Book: The Harem Midwife by Roberta Rich (new 2014)
If you’re a fan of Call the Midwife on TV, you should love the novel, The Harem Midwife.
Besides, the book is appropriate reading for Passover. This Jewish couple whom you first met in Venice, was forced out of the ghetto there and have settled in the far more tolerant Istanbul. Still they must walk carefully in their new life and their Venetian past haunts them.
To recap the events of the first book, Roberta Rich introduced us to Hannah, who served as a midwife in the Jewish ghetto of Venice and was frequently called by high-born Christians, even though they were full of superstitions about Jews. Her husband Isaac is kidnapped and sold into slavery on the island of Malta. Meanwhile, back in Venice, Hannah rescues a child of a Venetian nobleman when his father and mother are killed in a fire. She flees to Malta to join Isaac, who has been helped out of slavery by a nun.
In the sequel, they have settled in Constantinople, where Isaac makes and sells silk fabric, which he learned to make during his time in Malta. Hannah has won the friendship of the court as she frequently is called to the harem in the Topkapi Palace to deliver babies–a busy job since the sultan fathered 132 children.
Danger lurks when an uncle of Hannah and Isaac’s adopted son (the rescued noble child) comes to Istanbul scheming to get the child back and own the family fortune. A woman he is in league with comes along with him, pretending to be Isaac’s sister-in-law and asking for money Isaac had borrowed from his now dead brother. Not only that, but as part of her duties of verifying the virginity of slave girls, Hannah lies to the Sultan about a young girl from a Jewish hill tribe, and that lie threatens to unravel her relationship with the court.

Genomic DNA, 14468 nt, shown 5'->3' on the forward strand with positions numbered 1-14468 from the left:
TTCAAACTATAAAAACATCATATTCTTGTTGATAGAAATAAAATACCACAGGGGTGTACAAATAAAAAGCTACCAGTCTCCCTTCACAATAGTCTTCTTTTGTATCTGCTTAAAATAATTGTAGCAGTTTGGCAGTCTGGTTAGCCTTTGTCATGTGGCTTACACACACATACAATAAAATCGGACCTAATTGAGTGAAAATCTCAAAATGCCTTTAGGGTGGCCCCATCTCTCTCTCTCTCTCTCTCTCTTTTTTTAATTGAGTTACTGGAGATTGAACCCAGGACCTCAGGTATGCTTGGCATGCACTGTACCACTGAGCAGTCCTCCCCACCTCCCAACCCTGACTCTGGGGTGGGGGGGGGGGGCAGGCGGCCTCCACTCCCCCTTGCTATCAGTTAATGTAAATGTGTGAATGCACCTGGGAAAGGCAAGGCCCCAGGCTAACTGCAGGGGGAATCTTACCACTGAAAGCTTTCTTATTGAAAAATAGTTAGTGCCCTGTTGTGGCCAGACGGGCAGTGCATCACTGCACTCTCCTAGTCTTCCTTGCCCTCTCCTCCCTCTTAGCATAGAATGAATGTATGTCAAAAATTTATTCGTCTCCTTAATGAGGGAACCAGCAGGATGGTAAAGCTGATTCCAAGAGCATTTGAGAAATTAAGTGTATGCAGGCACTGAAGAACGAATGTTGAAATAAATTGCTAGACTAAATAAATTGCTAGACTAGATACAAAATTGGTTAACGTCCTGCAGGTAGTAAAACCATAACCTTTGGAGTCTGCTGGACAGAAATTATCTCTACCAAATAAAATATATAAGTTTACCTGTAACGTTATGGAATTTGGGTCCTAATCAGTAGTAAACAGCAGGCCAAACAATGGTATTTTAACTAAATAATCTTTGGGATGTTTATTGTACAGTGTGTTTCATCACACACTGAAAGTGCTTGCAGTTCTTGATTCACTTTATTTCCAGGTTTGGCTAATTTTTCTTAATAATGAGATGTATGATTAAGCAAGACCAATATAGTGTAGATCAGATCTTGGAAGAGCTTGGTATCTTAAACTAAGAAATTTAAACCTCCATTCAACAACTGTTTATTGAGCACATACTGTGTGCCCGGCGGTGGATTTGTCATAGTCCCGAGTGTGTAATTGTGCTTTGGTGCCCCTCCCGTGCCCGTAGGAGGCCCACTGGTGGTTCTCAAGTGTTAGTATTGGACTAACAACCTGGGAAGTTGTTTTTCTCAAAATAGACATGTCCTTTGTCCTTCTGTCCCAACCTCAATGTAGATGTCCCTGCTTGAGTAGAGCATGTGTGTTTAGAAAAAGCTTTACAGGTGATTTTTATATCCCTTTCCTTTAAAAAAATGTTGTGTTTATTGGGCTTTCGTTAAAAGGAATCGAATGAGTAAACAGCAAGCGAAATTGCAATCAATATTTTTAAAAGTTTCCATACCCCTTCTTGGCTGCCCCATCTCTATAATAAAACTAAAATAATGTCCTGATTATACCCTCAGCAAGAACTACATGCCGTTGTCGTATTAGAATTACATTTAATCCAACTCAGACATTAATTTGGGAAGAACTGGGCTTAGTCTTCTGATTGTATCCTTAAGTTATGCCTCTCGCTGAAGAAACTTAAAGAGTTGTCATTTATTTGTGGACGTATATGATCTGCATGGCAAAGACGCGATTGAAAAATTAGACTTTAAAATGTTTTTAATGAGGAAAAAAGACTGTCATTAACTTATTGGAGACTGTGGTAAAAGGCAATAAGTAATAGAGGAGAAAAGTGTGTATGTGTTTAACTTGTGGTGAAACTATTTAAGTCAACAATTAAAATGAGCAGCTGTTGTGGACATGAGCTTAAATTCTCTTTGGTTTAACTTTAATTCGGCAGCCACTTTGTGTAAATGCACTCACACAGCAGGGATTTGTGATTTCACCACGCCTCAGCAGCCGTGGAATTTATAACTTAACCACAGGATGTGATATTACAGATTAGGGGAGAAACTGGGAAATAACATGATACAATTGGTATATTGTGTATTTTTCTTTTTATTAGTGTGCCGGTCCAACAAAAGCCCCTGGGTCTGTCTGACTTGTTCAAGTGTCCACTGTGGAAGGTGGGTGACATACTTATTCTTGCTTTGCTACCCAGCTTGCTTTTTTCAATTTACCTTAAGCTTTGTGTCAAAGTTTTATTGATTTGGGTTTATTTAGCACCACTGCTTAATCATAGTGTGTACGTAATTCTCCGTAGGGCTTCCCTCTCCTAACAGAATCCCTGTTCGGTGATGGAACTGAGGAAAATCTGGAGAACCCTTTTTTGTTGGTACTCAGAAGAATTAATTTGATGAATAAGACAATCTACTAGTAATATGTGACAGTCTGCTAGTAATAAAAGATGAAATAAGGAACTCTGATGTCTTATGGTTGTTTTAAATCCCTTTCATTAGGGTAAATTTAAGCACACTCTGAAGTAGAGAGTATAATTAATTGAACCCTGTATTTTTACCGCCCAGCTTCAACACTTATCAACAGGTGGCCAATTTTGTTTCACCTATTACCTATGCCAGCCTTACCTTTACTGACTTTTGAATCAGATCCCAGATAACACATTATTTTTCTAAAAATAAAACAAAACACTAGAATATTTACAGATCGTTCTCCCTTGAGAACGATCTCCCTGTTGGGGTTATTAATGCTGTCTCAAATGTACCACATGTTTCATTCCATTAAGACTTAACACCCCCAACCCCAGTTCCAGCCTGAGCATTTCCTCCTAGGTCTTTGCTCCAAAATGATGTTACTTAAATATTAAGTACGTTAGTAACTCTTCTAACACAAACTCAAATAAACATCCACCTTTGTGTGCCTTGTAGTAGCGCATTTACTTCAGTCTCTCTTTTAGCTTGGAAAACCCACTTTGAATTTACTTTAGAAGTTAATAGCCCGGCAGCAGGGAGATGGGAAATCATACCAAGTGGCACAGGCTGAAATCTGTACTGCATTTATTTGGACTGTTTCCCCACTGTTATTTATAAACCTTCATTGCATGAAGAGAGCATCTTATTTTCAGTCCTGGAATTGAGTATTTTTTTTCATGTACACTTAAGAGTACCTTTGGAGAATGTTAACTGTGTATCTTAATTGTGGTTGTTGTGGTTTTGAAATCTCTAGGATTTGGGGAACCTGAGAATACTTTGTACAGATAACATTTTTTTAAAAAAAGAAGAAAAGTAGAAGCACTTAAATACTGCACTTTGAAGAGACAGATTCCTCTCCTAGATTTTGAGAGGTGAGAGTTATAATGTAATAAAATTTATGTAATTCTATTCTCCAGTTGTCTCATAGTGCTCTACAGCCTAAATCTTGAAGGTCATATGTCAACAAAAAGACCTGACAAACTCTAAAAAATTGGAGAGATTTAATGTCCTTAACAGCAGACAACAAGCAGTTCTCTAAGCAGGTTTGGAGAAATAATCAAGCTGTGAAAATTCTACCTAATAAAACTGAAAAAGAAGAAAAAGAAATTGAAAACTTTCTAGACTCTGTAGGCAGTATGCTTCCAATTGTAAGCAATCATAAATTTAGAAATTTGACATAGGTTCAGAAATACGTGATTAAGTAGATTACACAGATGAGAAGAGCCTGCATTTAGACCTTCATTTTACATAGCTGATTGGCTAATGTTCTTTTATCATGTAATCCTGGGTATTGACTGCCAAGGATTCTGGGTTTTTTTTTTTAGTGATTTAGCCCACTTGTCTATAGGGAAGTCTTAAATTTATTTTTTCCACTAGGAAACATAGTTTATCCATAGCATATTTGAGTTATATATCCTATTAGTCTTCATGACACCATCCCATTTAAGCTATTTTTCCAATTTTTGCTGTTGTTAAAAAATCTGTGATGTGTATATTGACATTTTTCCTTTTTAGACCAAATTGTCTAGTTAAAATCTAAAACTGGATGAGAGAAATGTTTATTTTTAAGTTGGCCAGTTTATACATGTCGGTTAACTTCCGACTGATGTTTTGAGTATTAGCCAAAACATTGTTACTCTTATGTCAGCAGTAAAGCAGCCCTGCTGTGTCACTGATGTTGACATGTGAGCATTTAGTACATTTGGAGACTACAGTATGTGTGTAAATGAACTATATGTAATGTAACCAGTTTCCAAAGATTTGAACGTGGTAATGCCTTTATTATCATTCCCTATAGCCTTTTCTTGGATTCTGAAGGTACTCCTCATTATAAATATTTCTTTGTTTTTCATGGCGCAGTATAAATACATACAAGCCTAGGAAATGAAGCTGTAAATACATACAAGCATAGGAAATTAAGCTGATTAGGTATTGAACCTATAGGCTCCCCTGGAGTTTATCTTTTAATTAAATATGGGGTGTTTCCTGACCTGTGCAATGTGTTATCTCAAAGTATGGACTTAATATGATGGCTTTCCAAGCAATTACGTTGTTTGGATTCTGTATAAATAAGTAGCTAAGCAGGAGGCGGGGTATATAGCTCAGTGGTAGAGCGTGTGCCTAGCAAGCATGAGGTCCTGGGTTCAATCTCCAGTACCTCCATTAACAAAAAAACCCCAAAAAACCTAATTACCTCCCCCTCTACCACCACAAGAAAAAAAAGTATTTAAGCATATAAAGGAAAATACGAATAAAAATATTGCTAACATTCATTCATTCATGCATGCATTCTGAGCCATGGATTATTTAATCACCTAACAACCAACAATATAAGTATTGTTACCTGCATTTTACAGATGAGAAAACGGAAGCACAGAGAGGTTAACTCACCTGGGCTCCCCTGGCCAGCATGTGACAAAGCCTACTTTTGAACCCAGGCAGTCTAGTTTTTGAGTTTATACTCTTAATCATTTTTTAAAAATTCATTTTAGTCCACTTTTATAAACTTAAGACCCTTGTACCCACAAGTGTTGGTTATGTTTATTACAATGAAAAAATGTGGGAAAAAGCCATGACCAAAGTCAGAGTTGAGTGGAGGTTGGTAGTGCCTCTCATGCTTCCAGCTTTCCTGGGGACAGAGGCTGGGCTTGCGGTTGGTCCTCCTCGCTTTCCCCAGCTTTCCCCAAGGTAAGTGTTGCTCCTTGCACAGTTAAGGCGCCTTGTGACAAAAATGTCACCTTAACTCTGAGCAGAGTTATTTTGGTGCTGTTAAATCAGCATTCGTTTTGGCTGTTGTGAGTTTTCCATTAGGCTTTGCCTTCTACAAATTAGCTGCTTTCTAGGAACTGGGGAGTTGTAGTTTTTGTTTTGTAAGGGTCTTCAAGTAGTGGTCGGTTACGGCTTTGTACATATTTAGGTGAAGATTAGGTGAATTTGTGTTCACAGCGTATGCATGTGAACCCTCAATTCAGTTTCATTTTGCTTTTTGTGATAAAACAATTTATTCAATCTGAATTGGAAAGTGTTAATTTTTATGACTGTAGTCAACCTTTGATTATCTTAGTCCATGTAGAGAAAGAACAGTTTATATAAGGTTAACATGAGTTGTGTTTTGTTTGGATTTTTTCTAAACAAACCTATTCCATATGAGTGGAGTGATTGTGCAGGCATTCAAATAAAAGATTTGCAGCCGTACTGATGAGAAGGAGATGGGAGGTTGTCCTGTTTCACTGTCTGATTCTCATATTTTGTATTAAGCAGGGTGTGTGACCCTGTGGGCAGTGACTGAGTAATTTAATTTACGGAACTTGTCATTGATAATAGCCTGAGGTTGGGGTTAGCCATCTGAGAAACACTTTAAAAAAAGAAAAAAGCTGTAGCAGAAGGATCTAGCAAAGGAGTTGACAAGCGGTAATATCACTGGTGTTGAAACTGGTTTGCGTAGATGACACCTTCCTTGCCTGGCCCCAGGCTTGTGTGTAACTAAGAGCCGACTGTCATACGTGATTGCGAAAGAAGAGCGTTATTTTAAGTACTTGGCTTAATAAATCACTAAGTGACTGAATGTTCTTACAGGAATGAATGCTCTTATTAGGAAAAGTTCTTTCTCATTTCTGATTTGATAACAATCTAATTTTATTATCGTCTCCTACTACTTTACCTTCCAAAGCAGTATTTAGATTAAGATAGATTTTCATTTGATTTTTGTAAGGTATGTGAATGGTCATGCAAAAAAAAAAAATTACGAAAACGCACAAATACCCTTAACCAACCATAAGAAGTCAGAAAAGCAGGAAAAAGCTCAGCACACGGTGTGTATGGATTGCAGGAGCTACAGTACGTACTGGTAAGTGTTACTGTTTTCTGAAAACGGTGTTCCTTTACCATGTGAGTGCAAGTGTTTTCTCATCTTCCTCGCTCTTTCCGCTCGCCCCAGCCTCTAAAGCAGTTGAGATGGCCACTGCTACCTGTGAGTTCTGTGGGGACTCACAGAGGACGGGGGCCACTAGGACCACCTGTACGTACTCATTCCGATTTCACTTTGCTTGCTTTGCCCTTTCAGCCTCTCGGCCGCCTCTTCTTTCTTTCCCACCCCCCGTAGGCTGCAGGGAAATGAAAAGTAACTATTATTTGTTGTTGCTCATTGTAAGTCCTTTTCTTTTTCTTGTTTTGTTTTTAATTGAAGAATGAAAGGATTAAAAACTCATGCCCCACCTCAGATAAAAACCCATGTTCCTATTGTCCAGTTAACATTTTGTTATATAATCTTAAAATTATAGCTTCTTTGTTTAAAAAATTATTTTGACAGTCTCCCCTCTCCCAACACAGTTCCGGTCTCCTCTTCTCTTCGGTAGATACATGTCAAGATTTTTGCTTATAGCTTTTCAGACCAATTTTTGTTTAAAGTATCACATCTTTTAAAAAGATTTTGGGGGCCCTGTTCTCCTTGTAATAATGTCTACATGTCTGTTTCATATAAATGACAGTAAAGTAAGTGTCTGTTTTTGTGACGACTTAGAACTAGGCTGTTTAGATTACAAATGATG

This novel gives the reader a beautiful picture of life in the court of Constantinople, although there is less variety of social classes than there was in the first novel. While I was totally caught up in the plot of the first novel, eagerly cheering on Hannah and Isaac through their misadventures, I found credulity strained by some of the happenings in this book.
It is fortunate indeed that Hannah has the ear of the powerful Salide–wife of the Sultan, because that woman becomes the deus ex machina that prevents the loss of Hannah’s child and Isaac’s business. The conclusion seemed to me rather sudden and all too pat.
I would not want to discourage you from reading this book, particularly if you were a fan of the first, The Midwife of Venice, because it has many good points, and particularly for the traveler who reads. Whether you have been to Istanbul (the former Constantinople) or not, there is no question that it is one of the most intriguing cities on earth. And Roberta Rich has added to that intrigue by painting a vivid picture of what it took to survive within the palace of the Sultan, or as a Jew in this supposedly tolerant atmosphere.
Here’s Roberta Rich, talking about the sequel to the Midwife of Venice.